Human Resources Professionals Deal with New Concerns of Americans Working Oversees

Safety and communications are two of the top concerns of employees following the Sept. 11 attacks, according to a new survey of human resources professionals.

Talk to just about any American stranded overseas during the days following the Sept. 11 attacks and they all say the same thing: They were worried about their safety, wanted to talk to family and friends, and couldn't wait to get home.

Americans working overseas experience many of the same concerns. Safety and communications are two of the top concerns of employees following the Sept. 11 attacks, according to a new survey, and human resources professionals responsible for employee relocation and global assignment management are beginning to take action to address those concerns.

The World Events Impact on Global Mobility survey sponsored by Cendant Mobility and the SHRM Global Forum, a division of the Society for Human Resource Management (SHRM) examines companies' response to the current global economic and political situation through the eyes of those responsible for managing international assignment and employee relocation in North America, Europe, the Middle East and Africa (EMEA), and the Asia Pacific region. A total of 218 responses were received from clients of Cendant Mobility and SHRM Global members, representing a wide variety of industries including finance, service, manufacturing, retail and technology.

The survey finds that just over half (52 percent) of respondents responsible for international assignments said their organizations had or were seriously considering taking action to deal with the current situation. Working with internal/external security to advise employees (91 percent) or imposing temporary holds on new international assignments (56 percent) topped the list. The remaining 48 percent of participants said that they were not considering action or that it was too soon to tell.

In spite of the current economic and political climate, the findings indicate that while some international assignments may be delayed, the overall volume of expatriate employees is expected to remain consistent in the coming months. When asked about the impact on international assignments over the next six months, 62 percent of respondents reported that they expect activity to remain about the same as it was prior to Sept. 11 or perhaps decrease slightly, while four percent predicted an increase.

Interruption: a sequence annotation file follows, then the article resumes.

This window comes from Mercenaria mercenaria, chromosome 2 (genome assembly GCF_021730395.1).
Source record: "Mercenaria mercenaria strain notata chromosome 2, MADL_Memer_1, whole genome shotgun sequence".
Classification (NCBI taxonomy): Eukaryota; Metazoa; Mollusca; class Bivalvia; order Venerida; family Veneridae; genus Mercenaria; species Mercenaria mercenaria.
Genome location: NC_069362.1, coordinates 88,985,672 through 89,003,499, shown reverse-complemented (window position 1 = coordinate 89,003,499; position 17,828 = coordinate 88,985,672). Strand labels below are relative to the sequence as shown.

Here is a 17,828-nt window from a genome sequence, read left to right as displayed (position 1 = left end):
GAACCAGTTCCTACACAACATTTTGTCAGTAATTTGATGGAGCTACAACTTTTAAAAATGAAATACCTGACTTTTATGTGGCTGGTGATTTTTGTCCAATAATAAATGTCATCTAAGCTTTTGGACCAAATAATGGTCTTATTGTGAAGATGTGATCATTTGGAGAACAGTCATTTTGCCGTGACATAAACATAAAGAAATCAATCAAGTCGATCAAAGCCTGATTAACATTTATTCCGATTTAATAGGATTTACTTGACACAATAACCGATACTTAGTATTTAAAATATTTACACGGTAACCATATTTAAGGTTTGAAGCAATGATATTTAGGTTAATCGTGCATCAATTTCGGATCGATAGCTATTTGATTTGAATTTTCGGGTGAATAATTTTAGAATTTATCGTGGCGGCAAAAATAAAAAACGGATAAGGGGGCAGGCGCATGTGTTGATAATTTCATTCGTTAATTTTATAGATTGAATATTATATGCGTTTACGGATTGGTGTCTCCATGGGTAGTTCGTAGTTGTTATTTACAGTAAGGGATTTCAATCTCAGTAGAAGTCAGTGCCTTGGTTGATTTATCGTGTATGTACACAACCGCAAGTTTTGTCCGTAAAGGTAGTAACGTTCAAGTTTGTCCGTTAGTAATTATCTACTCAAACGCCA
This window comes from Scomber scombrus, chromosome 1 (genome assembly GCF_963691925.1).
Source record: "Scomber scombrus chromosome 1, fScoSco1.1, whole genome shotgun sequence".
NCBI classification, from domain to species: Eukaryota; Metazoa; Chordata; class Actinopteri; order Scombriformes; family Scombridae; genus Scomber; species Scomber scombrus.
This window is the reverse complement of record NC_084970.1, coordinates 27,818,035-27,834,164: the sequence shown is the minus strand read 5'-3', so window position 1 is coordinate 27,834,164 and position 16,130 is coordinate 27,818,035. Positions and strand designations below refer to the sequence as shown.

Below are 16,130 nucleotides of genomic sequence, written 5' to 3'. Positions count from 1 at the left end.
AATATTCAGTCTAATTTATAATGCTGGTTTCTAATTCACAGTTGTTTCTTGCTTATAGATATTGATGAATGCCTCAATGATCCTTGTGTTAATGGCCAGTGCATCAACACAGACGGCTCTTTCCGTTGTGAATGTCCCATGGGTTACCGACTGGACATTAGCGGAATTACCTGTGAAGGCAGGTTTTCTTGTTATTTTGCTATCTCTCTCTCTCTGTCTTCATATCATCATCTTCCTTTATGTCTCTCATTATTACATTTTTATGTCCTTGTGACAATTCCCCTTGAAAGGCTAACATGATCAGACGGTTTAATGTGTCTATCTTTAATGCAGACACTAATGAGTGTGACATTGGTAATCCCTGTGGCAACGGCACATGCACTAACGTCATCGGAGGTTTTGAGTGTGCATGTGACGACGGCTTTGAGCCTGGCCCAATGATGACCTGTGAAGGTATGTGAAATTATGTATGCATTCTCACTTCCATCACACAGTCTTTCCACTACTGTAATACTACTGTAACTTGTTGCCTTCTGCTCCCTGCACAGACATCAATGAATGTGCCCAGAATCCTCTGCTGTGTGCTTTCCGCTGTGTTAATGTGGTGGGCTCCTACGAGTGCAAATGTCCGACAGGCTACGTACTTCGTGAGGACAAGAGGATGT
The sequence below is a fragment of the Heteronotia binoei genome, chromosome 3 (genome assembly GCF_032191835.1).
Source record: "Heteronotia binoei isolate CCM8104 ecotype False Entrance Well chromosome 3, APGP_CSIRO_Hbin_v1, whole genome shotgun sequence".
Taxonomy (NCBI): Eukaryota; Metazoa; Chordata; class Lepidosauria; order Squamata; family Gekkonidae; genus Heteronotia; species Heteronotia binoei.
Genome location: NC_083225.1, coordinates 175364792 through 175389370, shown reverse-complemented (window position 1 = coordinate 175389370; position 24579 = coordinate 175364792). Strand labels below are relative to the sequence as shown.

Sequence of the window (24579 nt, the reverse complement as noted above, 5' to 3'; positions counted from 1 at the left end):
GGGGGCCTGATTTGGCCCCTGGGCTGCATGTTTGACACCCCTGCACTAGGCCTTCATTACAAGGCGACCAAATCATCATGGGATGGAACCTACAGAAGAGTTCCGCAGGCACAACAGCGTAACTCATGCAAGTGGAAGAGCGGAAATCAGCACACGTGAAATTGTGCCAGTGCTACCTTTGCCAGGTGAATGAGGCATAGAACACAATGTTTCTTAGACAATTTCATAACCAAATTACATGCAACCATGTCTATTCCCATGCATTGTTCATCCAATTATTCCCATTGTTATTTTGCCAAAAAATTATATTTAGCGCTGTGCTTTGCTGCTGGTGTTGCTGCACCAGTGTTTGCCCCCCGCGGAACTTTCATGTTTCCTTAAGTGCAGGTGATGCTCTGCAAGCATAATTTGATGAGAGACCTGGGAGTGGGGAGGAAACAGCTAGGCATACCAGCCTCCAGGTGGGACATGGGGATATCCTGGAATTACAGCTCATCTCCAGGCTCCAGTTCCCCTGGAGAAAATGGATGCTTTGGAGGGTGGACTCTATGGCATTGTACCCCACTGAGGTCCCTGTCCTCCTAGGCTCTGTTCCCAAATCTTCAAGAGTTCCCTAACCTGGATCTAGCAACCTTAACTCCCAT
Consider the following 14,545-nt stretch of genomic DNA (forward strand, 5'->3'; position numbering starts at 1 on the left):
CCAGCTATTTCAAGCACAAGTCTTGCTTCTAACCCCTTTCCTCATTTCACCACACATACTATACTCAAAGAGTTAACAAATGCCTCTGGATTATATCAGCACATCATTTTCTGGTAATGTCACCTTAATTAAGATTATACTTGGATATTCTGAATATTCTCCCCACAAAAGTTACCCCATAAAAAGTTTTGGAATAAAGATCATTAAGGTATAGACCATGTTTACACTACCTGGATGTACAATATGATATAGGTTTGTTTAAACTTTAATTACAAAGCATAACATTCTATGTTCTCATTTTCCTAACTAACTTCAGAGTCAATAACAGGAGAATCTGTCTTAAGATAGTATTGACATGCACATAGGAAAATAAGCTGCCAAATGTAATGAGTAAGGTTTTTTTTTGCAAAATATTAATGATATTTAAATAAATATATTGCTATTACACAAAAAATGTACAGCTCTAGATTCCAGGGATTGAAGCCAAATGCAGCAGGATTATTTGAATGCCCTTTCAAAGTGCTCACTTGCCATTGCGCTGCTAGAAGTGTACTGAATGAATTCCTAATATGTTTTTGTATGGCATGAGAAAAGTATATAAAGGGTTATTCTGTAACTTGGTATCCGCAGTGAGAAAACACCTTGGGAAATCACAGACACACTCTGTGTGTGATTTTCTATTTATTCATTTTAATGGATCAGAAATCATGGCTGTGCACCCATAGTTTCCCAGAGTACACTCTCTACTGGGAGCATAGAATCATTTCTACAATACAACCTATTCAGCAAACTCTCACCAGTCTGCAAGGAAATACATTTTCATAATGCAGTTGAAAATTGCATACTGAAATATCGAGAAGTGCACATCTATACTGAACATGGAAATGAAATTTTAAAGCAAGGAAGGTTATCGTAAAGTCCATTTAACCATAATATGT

"While a dramatic decrease in the overall volume of international assignments is not expected, we are seeing some definite changes in the way our clients are conducting business," stated Kevin Kelleher, president and CEO of Cendant Mobility. "The mode is prudent evaluation, caution and a readiness like never before. There has been a renewed focus on employee safety and sharpened attention to policies as related to crisis planning, communications, and tracking of travelers and employees on assignments."

Survey results indicate that 44 percent of employee questions and concerns involve immediate response issues such as evacuation and contingency plans and how they would work, while 22 percent were concerned with air travel safety.

When asked about their own information needs, nearly 55 percent of participants volunteered that areas involving tactical and country-specific requests such as breaking news bulletins, government alerts, advice on action thresholds and triggers have been unmet in the past.

"Those responsible for managing global assignments want and need reliable information within a larger context that allows them to make informed decisions. At the same time, they need contingency plans in place and ready to implement based upon reliable, breaking news," said SHRM President and CEO Helen Drinan, SPHR. "It is crucial that employers and employees work together to adapt programs and policies in preparation for the future so that business in the global marketplace can continue and prosper."

In light of recent events, a number of organizations also reported that they are considering alternative approaches to traditional international mobility such as more short-term assignments (34 percent) and telecommuting (27 percent).

edited by Sandy Smith

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